Of all the monster legends in the western world, that of Loch Ness is probably the best known. This stretch of dark water in the north of Scotland attracts thousands of tourists, year after year, there have been dozens of books written, a few films made, ten thousand photographs taken and about as many newspaper articles either deriding or analysing the phenomena of the loch. There are professional ‘monster hunters’ and people desperate to prove the whole thing is a hoax: yet despite all the publicity and the hype nobody can prove the existence or otherwise of this so called monster.
The first recorded sighting of a strange creature in this area was in the sixth century when Saint Columba came east from Iona to spread the Word of Christianity to Brude, King of the pagan Picts near Inverness. Adamnan, Columba’s biographer, wrote of the supernatural conflict between Columba and Broichan, who was Brude’s personal druid as well as his foster father. What may have impressed even the druid was an encounter outside the dun of the king. A large creature arose from the River Ness and was ready to close its huge jaws on the head of an innocent bystander when Columbus raised his hand and shouted. The noise, or the Word of God, was enough to scare the creature into a hastily withdrawal.
Broichan may have been put out by this blatant display of Christian power in his province, so he predicted that a storm would batter the saint on his return to his west. The prediction was proved correct, but as Columba lived on a Hebridean island he was used to foul weather and returned home safely.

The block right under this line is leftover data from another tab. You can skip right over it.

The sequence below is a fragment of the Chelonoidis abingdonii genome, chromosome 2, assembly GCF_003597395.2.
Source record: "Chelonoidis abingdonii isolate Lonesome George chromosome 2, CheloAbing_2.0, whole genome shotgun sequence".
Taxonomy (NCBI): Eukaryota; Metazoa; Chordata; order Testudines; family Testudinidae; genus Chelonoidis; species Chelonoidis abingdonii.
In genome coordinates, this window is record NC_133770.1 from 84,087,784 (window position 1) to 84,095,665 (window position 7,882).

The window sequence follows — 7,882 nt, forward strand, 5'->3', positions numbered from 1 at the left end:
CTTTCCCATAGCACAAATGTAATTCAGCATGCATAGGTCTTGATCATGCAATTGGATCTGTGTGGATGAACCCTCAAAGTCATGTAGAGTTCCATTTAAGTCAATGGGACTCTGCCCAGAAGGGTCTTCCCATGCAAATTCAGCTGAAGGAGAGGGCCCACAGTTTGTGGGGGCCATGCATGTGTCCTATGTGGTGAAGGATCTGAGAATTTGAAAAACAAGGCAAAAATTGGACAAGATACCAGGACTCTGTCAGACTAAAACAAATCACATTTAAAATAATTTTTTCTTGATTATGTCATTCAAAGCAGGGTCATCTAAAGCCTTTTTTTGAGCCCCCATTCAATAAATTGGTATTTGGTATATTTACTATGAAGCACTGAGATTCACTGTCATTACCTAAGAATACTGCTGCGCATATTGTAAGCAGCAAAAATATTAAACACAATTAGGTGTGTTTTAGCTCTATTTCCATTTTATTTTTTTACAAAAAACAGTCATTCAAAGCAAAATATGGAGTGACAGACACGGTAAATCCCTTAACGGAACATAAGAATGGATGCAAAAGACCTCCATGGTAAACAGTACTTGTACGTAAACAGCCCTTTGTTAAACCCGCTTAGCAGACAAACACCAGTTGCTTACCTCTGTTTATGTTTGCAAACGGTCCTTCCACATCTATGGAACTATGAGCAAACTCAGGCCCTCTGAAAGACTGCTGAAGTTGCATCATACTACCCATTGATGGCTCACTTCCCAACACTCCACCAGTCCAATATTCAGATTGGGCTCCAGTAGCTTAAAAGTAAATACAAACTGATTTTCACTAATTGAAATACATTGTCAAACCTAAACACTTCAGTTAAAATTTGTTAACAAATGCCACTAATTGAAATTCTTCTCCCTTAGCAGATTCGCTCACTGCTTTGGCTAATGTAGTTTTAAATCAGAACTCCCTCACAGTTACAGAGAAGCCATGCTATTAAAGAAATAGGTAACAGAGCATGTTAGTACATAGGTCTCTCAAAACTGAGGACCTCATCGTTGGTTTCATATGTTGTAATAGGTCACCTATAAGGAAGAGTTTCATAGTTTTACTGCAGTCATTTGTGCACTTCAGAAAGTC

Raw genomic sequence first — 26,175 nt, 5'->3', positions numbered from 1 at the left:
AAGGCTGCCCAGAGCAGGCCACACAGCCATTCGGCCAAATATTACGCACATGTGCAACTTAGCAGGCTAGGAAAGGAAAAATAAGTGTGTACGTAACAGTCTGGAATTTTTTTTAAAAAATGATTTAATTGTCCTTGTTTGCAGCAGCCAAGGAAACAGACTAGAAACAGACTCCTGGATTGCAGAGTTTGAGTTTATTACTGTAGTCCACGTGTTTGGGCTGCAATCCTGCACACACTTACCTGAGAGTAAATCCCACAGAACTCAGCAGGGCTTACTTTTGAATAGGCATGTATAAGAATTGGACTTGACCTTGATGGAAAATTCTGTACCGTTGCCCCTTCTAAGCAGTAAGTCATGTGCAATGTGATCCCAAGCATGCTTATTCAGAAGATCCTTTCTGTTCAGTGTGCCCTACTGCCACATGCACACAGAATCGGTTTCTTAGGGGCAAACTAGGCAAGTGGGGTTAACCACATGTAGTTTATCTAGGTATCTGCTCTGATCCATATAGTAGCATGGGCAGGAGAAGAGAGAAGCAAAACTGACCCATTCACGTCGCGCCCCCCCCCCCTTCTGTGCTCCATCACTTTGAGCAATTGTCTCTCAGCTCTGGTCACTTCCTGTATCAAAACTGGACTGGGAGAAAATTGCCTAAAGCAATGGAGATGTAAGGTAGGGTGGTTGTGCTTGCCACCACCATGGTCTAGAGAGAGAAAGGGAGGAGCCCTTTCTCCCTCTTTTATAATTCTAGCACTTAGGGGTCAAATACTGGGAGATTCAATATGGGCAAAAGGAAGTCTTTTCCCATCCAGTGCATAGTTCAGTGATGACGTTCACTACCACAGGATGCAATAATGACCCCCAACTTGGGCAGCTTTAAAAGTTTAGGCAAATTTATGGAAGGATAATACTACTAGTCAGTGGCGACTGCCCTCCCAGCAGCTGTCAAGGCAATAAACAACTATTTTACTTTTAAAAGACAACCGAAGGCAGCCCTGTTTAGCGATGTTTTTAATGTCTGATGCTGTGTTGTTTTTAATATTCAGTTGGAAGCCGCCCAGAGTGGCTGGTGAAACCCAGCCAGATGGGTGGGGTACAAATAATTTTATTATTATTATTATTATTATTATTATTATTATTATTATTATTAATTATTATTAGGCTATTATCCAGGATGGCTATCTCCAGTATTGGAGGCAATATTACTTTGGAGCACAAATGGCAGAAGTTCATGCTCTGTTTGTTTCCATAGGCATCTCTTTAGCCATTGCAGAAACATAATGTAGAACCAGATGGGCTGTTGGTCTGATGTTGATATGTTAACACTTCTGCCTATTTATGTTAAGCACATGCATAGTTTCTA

That was not only the first known mention of a monster in the region of Loch Ness; it was also the first mention of magic there: both seen intertwined in the legend of Nessie, the familiar name for the Loch Ness Monster. The Gaelic speaking locals called her An Niseag – the Scots pronunciation would be neeshack. Yet there is a silent message that may hint at ancient knowledge. At Balmacaan, not far from the loch, there is a stone with carvings that long predate the memory of man. These carvings show some strange beast that might be a snake, or something very much larger. It may be Nessie, or it may not. Like so much here, there is more mystery than hard fact.
Although the legend of Nessie is old, sightings seem to have been remarkably infrequent. There was apparently mention of it in the sixteenth century, which was also a time of great religious upheavals and of witch trials so people were receptive of strange ideas. In the following century Blaeu’s Atlas, published in 1653 does not mention a monster but records: ‘waves without wind, fish without fin and a floating island’ all of which are unusual at least. It would appear that there was something different about the loch, but nothing spectacular: yet.